Dr. Ivan Joseph, a varsity soccer coach and head of athletics at Ryerson University, gave an outstanding TEDx talk on thinking about self-confidence as a skill that can be developed with practice, repetition, and paying close attention to self-talk. If you think about self-confidence this way, anyone can learn it with enough practice. I find that truly freeing.
That got me to thinking: “What if you approach your fear of doing something new using this same methodology? What if ‘dealing with fear’ was actually a skill we can all master?”
So I thought about how we might develop this skill.
One of my mentors, Jack Canfield, characterizes fear as “Fantasized Events Appearing Real.” And with that as a definition, what I am fearing is almost always in the future, not something I am experiencing right now. Now I get that is not always the case. If I am being attacked with a knife, then something is happening right now. My fear is helping to get me going to defend myself.
But the fear that often stops us from asking for help, or trying something new, or risking a delicate conversation with a friend is a fear of what MIGHT happen in the future. It has not happened yet. So, in these cases, we are fantasizing about events that have not occurred, and frankly may not occur, even if we took the action that we were hesitating to take.
If we pay attention to our self-talk, we can likely get in touch with exactly what that fantasized event is: “What if I fall and hurt myself as I am learning to rock climb? What would John think if I asked him for help? What if I failed when I tried to run my own business? What if my friend Sue gets angry when I bring this subject up?” All of these potential outcomes are fantasized events in the future, and they are appearing real to me now.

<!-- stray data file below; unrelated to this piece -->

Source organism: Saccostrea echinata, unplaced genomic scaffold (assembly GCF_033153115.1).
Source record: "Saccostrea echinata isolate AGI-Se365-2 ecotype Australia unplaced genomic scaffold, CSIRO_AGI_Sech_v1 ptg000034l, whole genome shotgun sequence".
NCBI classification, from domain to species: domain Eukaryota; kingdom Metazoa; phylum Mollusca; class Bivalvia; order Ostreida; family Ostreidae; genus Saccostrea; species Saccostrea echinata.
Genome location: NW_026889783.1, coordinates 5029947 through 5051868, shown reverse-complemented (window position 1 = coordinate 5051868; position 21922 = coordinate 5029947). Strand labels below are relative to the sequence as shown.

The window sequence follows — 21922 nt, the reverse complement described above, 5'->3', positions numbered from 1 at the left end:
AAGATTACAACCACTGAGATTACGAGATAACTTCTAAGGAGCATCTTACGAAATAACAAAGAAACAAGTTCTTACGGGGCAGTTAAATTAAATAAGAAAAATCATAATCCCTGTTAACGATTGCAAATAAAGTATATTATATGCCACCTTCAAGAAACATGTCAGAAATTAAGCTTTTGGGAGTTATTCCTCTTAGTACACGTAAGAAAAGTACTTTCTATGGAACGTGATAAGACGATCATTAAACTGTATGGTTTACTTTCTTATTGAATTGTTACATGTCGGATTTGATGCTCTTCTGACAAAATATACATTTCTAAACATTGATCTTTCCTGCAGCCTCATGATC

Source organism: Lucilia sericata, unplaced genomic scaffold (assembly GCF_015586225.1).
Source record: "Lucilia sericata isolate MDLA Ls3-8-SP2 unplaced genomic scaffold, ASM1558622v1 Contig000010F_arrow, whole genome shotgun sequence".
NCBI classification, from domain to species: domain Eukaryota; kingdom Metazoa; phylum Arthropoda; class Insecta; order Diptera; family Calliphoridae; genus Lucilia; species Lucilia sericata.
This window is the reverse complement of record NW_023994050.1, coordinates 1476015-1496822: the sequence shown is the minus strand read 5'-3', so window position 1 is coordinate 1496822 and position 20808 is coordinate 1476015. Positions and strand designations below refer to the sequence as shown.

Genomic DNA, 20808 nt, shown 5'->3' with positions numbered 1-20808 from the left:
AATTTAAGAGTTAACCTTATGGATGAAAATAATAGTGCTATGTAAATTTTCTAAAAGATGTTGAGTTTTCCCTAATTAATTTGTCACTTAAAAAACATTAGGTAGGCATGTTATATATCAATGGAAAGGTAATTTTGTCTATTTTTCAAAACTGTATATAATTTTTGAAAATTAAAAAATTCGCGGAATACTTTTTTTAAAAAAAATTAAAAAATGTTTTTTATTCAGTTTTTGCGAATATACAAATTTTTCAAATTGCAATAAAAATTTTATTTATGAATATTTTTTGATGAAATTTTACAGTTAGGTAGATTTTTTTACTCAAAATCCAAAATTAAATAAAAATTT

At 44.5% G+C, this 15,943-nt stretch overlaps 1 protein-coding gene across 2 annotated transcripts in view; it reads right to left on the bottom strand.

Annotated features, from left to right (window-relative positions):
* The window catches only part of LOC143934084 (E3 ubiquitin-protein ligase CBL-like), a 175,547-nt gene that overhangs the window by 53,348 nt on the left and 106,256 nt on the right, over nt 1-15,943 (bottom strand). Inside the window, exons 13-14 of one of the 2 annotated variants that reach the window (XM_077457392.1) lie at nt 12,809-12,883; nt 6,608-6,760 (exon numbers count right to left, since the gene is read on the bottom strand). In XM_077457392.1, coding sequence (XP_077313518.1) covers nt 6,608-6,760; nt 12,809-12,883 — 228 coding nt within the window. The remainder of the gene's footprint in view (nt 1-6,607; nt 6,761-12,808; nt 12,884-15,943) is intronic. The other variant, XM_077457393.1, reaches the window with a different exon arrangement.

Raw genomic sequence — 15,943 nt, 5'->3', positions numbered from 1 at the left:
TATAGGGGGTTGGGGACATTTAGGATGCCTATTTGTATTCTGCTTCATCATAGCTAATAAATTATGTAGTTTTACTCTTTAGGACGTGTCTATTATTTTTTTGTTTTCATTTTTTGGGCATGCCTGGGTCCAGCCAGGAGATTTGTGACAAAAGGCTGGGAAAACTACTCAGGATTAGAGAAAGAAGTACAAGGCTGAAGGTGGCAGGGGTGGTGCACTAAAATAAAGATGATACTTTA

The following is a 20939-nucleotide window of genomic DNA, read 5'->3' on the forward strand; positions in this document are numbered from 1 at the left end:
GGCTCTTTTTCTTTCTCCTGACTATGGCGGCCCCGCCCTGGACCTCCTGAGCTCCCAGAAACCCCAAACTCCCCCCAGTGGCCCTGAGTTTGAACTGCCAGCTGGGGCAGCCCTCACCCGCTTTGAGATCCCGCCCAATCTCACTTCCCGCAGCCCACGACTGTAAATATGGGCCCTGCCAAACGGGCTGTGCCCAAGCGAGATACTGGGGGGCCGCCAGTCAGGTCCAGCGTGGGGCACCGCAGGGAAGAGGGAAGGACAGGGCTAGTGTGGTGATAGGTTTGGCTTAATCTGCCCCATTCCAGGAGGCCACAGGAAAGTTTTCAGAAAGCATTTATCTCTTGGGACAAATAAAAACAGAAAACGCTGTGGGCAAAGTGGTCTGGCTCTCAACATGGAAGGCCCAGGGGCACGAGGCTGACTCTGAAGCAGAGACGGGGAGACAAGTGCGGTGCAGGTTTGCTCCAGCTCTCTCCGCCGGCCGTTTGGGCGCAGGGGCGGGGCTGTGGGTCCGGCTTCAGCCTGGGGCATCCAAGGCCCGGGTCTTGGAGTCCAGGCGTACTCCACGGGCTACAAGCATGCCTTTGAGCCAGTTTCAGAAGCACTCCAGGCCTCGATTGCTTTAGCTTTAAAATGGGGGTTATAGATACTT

In summary, paying attention to our self-talk could help us get clear about what it is we might be fearing. And then the repetitive practice would become what we do with this fantasized event. If we had a standard set of questions we always went through in situations like this, we would be practicing on a consistent basis what we could do about these fantasized situations:
1. What is the likelihood that this event will actually occur? In the examples I shared above, the most likely outcome is probably getting hurt when learning to rock climb.
2. If the outcome has a high probability, is there anything I can do to mitigate it or lessen the impact? In the rock climbing example, I could get instruction on how to climb properly and use all the suggested safety equipment.
FEAR3. If there is nothing I can do, do I even care? For example, do I really care what John thinks? Or put another way, is the benefit I might get worth the potential downside?
This rigorous approach to challenging our self-talk can help us get clear on what we are fantasizing. Where there is something we can do, we can actually go do it.
But then we need to practice different self-talk or come up with different thoughts or images that would be more empowering .I suggest that you initially work this out with someone who knows and cares about you, like your peer coach. But then the practice is really up to you. You just need the prompt to actually try it on a routine basis. So what if you kept a standard set of questions on a 3 by 5 card on your desk:
What image or thought of a fantasized event in the future is generating this feeling of fear?
How likely is that to occur?
Is there anything I can do about it so I don’t have to worry about it?
Do I really care about whether this event happens?
What thoughts or images might be more empowering? Practice these with visioning every day and before taking action on your goal.
With this repetition and practice, I am convinced we can develop the “skill of dealing with fear.”
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